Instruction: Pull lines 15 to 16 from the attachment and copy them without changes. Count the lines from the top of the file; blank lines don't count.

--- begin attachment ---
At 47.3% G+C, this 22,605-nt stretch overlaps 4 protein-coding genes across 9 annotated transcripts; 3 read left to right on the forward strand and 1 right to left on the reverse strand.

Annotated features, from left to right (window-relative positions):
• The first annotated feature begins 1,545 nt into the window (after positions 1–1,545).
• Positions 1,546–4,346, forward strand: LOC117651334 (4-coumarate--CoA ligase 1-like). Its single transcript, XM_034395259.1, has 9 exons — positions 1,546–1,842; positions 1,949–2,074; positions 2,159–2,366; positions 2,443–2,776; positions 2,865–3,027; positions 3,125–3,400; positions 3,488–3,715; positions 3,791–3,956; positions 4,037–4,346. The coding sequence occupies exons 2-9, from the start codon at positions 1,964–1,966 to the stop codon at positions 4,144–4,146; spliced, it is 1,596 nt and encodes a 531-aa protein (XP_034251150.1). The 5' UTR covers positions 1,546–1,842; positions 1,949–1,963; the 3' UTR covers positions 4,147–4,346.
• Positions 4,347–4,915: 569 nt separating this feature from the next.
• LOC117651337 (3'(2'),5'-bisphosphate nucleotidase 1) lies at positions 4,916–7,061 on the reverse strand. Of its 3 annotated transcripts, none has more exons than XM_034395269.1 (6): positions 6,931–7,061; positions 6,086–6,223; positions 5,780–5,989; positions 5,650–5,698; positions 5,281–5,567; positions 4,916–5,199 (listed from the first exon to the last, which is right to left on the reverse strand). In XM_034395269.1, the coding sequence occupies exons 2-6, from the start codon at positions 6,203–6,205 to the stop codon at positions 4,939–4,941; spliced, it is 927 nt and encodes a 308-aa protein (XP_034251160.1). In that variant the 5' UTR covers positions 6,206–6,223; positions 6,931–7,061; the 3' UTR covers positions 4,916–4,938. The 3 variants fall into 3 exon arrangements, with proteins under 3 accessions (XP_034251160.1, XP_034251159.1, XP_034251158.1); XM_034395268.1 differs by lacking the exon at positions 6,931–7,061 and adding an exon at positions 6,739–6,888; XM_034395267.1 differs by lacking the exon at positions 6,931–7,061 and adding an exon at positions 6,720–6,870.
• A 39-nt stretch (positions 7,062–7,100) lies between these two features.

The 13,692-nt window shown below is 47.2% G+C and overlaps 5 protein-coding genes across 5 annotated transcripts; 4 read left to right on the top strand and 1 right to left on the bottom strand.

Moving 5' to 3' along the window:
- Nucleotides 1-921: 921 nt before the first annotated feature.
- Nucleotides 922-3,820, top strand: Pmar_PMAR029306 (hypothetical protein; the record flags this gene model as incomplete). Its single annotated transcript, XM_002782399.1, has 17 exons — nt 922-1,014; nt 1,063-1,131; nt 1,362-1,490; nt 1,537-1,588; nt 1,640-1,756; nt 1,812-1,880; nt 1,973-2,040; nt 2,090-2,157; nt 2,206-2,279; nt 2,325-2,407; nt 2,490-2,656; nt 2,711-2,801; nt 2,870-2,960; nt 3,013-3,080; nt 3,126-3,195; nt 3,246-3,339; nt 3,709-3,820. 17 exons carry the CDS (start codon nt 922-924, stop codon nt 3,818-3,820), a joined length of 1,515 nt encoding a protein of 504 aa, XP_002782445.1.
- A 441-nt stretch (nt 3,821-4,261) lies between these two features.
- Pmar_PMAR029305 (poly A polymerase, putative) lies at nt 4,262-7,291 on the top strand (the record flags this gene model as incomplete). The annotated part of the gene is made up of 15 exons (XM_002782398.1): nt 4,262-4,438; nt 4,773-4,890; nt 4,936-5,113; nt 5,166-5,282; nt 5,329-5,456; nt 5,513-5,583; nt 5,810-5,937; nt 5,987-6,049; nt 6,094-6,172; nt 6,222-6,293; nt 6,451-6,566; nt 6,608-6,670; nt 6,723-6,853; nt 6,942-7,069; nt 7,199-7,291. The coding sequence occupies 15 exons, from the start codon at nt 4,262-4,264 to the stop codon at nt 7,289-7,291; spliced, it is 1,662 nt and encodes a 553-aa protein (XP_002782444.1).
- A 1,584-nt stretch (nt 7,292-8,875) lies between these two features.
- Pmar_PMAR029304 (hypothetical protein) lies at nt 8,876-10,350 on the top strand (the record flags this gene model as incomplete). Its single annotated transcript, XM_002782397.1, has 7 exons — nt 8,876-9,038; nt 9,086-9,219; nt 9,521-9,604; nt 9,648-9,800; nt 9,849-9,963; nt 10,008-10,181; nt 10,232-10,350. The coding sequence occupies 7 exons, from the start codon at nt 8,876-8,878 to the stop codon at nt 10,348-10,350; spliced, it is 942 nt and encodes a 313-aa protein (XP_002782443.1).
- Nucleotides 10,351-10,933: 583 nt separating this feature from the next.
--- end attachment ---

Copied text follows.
- Pmar_PMAR029304 (hypothetical protein) lies at nt 8,876-10,350 on the top strand (the record flags this gene model as incomplete). Its single annotated transcript, XM_002782397.1, has 7 exons — nt 8,876-9,038; nt 9,086-9,219; nt 9,521-9,604; nt 9,648-9,800; nt 9,849-9,963; nt 10,008-10,181; nt 10,232-10,350. The coding sequence occupies 7 exons, from the start codon at nt 8,876-8,878 to the stop codon at nt 10,348-10,350; spliced, it is 942 nt and encodes a 313-aa protein (XP_002782443.1).
- Nucleotides 10,351-10,933: 583 nt separating this feature from the next.